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Karthik Balaguru, Gregory R. Foltz, L. Ruby Leung, John Kaplan, Wenwei Xu, Nicolas Reul, and Bertrand Chapron
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Fengfei Song, Zhe Feng, L. Ruby Leung, Robert A. Houze Jr, Jingyu Wang, Joseph Hardin, and Cameron R. Homeyer

Abstract

Mesoscale convective systems (MCSs) are frequently observed over the U.S. Great Plains during boreal spring and summer. Here, four types of synoptically favorable environments for spring MCSs and two types each of synoptically favorable and unfavorable environments for summer MCSs are identified using self-organizing maps (SOMs) with inputs from observational data. During spring, frontal systems providing a lifting mechanism and an enhanced Great Plains low-level jet (GPLLJ) providing anomalous moisture are important features identified by SOM analysis for creating favorable dynamical and thermodynamic environments for MCS development. During summer, the composite MCS environment shows small positive convective available potential energy (CAPE) and convective inhibition (CIN) anomalies, which are in stark contrast with the large positive CAPE and negative CIN anomalies in spring. This contrast suggests that summer convection may occur even with weak large-scale dynamical and thermodynamic perturbations so MCSs may be inherently less predictable in summer. The two synoptically favorable environments identified in summer have frontal characteristics and an enhanced GPLLJ, but both shift north compared to spring. The two synoptically unfavorable environments feature enhanced upper-level ridges, but differ in the strength of the GPLLJ. In both seasons, MCS precipitation amount, area, and rate are much larger in the frontal-related MCSs than in nonfrontal MCSs. A large-scale index constructed using pattern correlation between large-scale environments and the synoptically favorable SOM types is found to be skillful for estimating MCS number, precipitation rate, and area in spring, but its explanatory power decreases significantly in summer. The low predictability of summer MCSs deserves further investigation in the future.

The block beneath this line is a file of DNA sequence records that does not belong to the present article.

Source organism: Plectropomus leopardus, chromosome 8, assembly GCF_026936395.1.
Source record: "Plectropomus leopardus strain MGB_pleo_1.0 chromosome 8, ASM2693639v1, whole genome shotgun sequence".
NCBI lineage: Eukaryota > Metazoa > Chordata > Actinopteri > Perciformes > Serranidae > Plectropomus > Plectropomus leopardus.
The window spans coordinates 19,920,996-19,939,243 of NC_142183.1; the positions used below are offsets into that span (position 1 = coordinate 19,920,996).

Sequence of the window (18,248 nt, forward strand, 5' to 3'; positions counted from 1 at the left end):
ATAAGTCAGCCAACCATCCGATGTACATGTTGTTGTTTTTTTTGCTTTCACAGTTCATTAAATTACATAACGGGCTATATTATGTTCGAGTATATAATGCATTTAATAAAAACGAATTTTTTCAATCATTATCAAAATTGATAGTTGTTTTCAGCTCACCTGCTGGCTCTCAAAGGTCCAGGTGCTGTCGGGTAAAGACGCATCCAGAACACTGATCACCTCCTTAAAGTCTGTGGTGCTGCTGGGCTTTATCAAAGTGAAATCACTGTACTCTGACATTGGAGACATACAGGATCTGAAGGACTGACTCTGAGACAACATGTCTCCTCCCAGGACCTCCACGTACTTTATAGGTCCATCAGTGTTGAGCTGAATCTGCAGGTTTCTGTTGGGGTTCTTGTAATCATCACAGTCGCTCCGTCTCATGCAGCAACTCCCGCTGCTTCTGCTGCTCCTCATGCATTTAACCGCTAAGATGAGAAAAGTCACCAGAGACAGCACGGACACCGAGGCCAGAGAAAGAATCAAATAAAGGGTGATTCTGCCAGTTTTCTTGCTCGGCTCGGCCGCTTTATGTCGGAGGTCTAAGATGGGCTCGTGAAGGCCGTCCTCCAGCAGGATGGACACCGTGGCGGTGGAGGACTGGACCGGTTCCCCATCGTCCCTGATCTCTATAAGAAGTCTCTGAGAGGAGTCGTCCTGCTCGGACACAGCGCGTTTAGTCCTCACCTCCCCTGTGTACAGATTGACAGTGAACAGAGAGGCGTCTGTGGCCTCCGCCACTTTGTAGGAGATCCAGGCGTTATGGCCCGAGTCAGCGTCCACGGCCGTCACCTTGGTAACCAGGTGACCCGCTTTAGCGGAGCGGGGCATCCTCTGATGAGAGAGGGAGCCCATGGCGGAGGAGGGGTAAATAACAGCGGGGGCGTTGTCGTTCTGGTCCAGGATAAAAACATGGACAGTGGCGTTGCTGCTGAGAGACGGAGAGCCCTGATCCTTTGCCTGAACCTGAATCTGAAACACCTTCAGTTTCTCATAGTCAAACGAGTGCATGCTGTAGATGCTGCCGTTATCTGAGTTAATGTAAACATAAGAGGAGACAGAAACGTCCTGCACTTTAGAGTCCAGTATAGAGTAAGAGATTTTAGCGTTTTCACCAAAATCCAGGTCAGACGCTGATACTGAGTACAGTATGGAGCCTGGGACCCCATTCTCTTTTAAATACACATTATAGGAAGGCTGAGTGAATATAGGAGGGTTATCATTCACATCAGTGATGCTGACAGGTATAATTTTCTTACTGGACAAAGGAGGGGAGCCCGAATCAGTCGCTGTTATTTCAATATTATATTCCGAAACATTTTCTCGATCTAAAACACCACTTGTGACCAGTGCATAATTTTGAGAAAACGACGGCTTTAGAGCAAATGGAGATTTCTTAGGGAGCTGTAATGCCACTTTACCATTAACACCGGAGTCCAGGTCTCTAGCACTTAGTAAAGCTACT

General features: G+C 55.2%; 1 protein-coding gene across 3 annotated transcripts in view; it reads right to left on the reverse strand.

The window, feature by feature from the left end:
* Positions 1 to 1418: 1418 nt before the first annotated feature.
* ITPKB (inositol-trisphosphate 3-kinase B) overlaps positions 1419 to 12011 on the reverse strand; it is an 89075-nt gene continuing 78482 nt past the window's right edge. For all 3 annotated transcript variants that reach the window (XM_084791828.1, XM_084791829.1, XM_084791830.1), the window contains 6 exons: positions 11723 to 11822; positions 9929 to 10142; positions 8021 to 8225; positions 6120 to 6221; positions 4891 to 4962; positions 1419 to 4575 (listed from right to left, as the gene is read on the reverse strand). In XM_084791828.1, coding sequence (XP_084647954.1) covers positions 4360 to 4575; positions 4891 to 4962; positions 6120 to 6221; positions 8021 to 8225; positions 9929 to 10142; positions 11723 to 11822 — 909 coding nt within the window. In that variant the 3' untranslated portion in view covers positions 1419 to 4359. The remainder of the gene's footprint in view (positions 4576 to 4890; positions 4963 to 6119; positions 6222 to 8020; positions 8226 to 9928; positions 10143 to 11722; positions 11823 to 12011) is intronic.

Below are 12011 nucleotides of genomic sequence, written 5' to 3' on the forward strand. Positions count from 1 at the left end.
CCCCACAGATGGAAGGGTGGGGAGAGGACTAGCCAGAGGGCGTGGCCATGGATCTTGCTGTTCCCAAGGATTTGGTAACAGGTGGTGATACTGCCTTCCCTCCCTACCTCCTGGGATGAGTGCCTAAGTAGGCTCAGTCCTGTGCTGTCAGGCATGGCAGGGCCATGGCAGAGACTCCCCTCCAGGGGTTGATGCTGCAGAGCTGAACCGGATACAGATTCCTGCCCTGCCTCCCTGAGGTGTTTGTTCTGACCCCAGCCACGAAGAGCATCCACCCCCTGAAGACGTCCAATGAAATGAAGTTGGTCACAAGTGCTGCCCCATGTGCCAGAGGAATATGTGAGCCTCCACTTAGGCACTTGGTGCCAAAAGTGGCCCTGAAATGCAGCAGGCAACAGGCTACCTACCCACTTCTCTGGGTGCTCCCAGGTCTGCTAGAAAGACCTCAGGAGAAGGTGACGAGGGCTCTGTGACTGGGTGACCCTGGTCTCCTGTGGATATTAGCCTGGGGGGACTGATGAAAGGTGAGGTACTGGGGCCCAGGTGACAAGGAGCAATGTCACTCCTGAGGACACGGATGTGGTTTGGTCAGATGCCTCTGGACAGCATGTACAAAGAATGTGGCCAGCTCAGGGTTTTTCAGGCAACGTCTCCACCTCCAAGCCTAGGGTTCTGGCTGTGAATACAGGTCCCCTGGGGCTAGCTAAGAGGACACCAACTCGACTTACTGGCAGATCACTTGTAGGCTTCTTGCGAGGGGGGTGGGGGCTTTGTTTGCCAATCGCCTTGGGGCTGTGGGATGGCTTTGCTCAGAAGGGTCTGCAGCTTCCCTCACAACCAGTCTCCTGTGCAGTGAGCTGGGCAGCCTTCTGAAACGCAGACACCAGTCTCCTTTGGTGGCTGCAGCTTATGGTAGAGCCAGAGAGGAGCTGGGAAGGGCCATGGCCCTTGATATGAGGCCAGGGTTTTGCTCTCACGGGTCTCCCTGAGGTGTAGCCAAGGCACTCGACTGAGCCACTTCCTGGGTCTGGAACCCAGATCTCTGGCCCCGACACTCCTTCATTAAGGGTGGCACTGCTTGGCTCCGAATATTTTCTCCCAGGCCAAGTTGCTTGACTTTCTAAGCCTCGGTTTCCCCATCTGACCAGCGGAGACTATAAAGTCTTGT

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P. B. Duffy, R. W. Arritt, J. Coquard, W. Gutowski, J. Han, J. Iorio, J. Kim, L.-R. Leung, J. Roads, and E. Zeledon

Abstract

In this paper, the authors analyze simulations of present and future climates in the western United States performed with four regional climate models (RCMs) nested within two global ocean–atmosphere climate models. The primary goal here is to assess the range of regional climate responses to increased greenhouse gases in available RCM simulations. The four RCMs used different geographical domains, different increased greenhouse gas scenarios for future-climate simulations, and (in some cases) different lateral boundary conditions. For simulations of the present climate, RCM results are compared to observations and to results of the GCM that provided lateral boundary conditions to the RCM. For future-climate (increased greenhouse gas) simulations, RCM results are compared to each other and to results of the driving GCMs. When results are spatially averaged over the western United States, it is found that the results of each RCM closely follow those of the driving GCM in the same region in both present and future climates. This is true even though the study area is in some cases a small fraction of the RCM domain. Precipitation responses predicted by the RCMs in many regions are not statistically significant compared to interannual variability. Where the predicted precipitation responses are statistically significant, they are positive. The models agree that near-surface temperatures will increase, but do not agree on the spatial pattern of this increase. The four RCMs produce very different estimates of water content of snow in the present climate, and of the change in this water content in response to increased greenhouse gases.